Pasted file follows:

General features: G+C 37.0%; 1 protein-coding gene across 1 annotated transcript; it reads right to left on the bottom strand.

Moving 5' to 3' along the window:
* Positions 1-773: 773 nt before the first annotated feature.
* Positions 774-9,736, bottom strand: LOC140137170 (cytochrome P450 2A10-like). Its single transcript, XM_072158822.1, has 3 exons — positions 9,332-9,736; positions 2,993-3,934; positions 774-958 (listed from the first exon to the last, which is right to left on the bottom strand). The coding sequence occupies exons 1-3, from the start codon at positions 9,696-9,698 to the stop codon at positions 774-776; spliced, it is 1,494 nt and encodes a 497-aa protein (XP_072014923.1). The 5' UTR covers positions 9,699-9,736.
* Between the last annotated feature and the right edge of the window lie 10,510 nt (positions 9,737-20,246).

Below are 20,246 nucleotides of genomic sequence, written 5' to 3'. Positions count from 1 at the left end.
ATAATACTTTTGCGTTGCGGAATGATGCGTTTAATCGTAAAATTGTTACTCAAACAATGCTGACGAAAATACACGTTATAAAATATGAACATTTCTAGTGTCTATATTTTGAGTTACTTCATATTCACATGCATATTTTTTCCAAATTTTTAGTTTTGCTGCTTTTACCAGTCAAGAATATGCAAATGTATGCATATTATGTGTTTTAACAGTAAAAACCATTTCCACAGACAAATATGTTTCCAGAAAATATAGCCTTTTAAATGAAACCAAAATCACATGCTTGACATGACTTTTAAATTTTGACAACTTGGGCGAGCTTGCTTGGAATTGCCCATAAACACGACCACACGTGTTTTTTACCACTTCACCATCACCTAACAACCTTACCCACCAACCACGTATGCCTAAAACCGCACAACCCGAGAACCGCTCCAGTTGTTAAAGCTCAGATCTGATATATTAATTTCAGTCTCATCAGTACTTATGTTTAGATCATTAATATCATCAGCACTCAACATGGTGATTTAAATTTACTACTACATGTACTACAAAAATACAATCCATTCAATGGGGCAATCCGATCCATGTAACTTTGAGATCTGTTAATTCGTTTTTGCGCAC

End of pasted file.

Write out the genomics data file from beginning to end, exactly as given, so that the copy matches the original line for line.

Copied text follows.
General features: G+C 37.0%; 1 protein-coding gene across 1 annotated transcript; it reads right to left on the bottom strand.

Moving 5' to 3' along the window:
* Positions 1-773: 773 nt before the first annotated feature.
* Positions 774-9,736, bottom strand: LOC140137170 (cytochrome P450 2A10-like). Its single transcript, XM_072158822.1, has 3 exons — positions 9,332-9,736; positions 2,993-3,934; positions 774-958 (listed from the first exon to the last, which is right to left on the bottom strand). The coding sequence occupies exons 1-3, from the start codon at positions 9,696-9,698 to the stop codon at positions 774-776; spliced, it is 1,494 nt and encodes a 497-aa protein (XP_072014923.1). The 5' UTR covers positions 9,699-9,736.
* Between the last annotated feature and the right edge of the window lie 10,510 nt (positions 9,737-20,246).

Below are 20,246 nucleotides of genomic sequence, written 5' to 3'. Positions count from 1 at the left end.
ATAATACTTTTGCGTTGCGGAATGATGCGTTTAATCGTAAAATTGTTACTCAAACAATGCTGACGAAAATACACGTTATAAAATATGAACATTTCTAGTGTCTATATTTTGAGTTACTTCATATTCACATGCATATTTTTTCCAAATTTTTAGTTTTGCTGCTTTTACCAGTCAAGAATATGCAAATGTATGCATATTATGTGTTTTAACAGTAAAAACCATTTCCACAGACAAATATGTTTCCAGAAAATATAGCCTTTTAAATGAAACCAAAATCACATGCTTGACATGACTTTTAAATTTTGACAACTTGGGCGAGCTTGCTTGGAATTGCCCATAAACACGACCACACGTGTTTTTTACCACTTCACCATCACCTAACAACCTTACCCACCAACCACGTATGCCTAAAACCGCACAACCCGAGAACCGCTCCAGTTGTTAAAGCTCAGATCTGATATATTAATTTCAGTCTCATCAGTACTTATGTTTAGATCATTAATATCATCAGCACTCAACATGGTGATTTAAATTTACTACTACATGTACTACAAAAATACAATCCATTCAATGGGGCAATCCGATCCATGTAACTTTGAGATCTGTTAATTCGTTTTTGCGCAC